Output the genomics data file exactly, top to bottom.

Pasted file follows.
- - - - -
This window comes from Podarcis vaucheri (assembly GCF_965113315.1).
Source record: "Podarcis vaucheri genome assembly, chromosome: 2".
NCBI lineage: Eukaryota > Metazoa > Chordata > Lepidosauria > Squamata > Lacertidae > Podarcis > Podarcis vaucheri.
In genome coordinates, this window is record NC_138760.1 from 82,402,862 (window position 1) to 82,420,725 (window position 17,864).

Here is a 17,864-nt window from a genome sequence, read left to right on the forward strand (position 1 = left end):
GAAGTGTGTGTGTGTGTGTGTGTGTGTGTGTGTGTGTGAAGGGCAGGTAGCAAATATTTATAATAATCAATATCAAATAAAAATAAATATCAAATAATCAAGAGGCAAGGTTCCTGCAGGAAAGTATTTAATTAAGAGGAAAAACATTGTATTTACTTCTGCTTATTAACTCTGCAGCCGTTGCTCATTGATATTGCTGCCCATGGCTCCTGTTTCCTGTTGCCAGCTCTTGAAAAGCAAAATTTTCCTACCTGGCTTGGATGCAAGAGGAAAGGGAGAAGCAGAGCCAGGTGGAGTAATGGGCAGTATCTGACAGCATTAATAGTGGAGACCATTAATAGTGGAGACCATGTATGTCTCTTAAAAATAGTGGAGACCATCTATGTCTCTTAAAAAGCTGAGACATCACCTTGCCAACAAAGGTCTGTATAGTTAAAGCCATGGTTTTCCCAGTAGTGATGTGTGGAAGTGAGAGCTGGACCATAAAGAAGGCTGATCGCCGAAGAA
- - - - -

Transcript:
This window comes from Podarcis vaucheri (assembly GCF_965113315.1).
Source record: "Podarcis vaucheri genome assembly, chromosome: 2".
NCBI lineage: Eukaryota > Metazoa > Chordata > Lepidosauria > Squamata > Lacertidae > Podarcis > Podarcis vaucheri.
In genome coordinates, this window is record NC_138760.1 from 82,402,862 (window position 1) to 82,420,725 (window position 17,864).

Here is a 17,864-nt window from a genome sequence, read left to right on the forward strand (position 1 = left end):
GAAGTGTGTGTGTGTGTGTGTGTGTGTGTGTGTGTGTGAAGGGCAGGTAGCAAATATTTATAATAATCAATATCAAATAAAAATAAATATCAAATAATCAAGAGGCAAGGTTCCTGCAGGAAAGTATTTAATTAAGAGGAAAAACATTGTATTTACTTCTGCTTATTAACTCTGCAGCCGTTGCTCATTGATATTGCTGCCCATGGCTCCTGTTTCCTGTTGCCAGCTCTTGAAAAGCAAAATTTTCCTACCTGGCTTGGATGCAAGAGGAAAGGGAGAAGCAGAGCCAGGTGGAGTAATGGGCAGTATCTGACAGCATTAATAGTGGAGACCATTAATAGTGGAGACCATGTATGTCTCTTAAAAATAGTGGAGACCATCTATGTCTCTTAAAAAGCTGAGACATCACCTTGCCAACAAAGGTCTGTATAGTTAAAGCCATGGTTTTCCCAGTAGTGATGTGTGGAAGTGAGAGCTGGACCATAAAGAAGGCTGATCGCCGAAGAA